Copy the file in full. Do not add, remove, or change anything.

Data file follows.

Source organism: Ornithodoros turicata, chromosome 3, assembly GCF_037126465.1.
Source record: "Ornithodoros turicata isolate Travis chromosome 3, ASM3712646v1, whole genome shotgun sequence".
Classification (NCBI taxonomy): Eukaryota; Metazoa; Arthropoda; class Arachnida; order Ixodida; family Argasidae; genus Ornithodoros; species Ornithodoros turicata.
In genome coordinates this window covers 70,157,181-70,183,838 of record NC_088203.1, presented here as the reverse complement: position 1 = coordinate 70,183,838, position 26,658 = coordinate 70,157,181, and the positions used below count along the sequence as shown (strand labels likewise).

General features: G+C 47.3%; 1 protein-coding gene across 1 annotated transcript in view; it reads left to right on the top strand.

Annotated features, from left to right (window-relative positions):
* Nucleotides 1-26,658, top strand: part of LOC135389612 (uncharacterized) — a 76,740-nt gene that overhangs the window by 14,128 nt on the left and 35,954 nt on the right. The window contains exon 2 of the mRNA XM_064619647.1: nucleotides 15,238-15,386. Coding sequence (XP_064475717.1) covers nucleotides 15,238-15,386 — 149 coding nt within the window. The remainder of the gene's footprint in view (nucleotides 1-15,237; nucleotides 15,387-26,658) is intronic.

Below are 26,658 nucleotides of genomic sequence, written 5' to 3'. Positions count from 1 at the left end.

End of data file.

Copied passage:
Source organism: Ornithodoros turicata, chromosome 3, assembly GCF_037126465.1.
Source record: "Ornithodoros turicata isolate Travis chromosome 3, ASM3712646v1, whole genome shotgun sequence".
Classification (NCBI taxonomy): Eukaryota; Metazoa; Arthropoda; class Arachnida; order Ixodida; family Argasidae; genus Ornithodoros; species Ornithodoros turicata.
In genome coordinates this window covers 70,157,181-70,183,838 of record NC_088203.1, presented here as the reverse complement: position 1 = coordinate 70,183,838, position 26,658 = coordinate 70,157,181, and the positions used below count along the sequence as shown (strand labels likewise).

General features: G+C 47.3%; 1 protein-coding gene across 1 annotated transcript in view; it reads left to right on the top strand.

Annotated features, from left to right (window-relative positions):
* Nucleotides 1-26,658, top strand: part of LOC135389612 (uncharacterized) — a 76,740-nt gene that overhangs the window by 14,128 nt on the left and 35,954 nt on the right. The window contains exon 2 of the mRNA XM_064619647.1: nucleotides 15,238-15,386. Coding sequence (XP_064475717.1) covers nucleotides 15,238-15,386 — 149 coding nt within the window. The remainder of the gene's footprint in view (nucleotides 1-15,237; nucleotides 15,387-26,658) is intronic.

Below are 26,658 nucleotides of genomic sequence, written 5' to 3'. Positions count from 1 at the left end.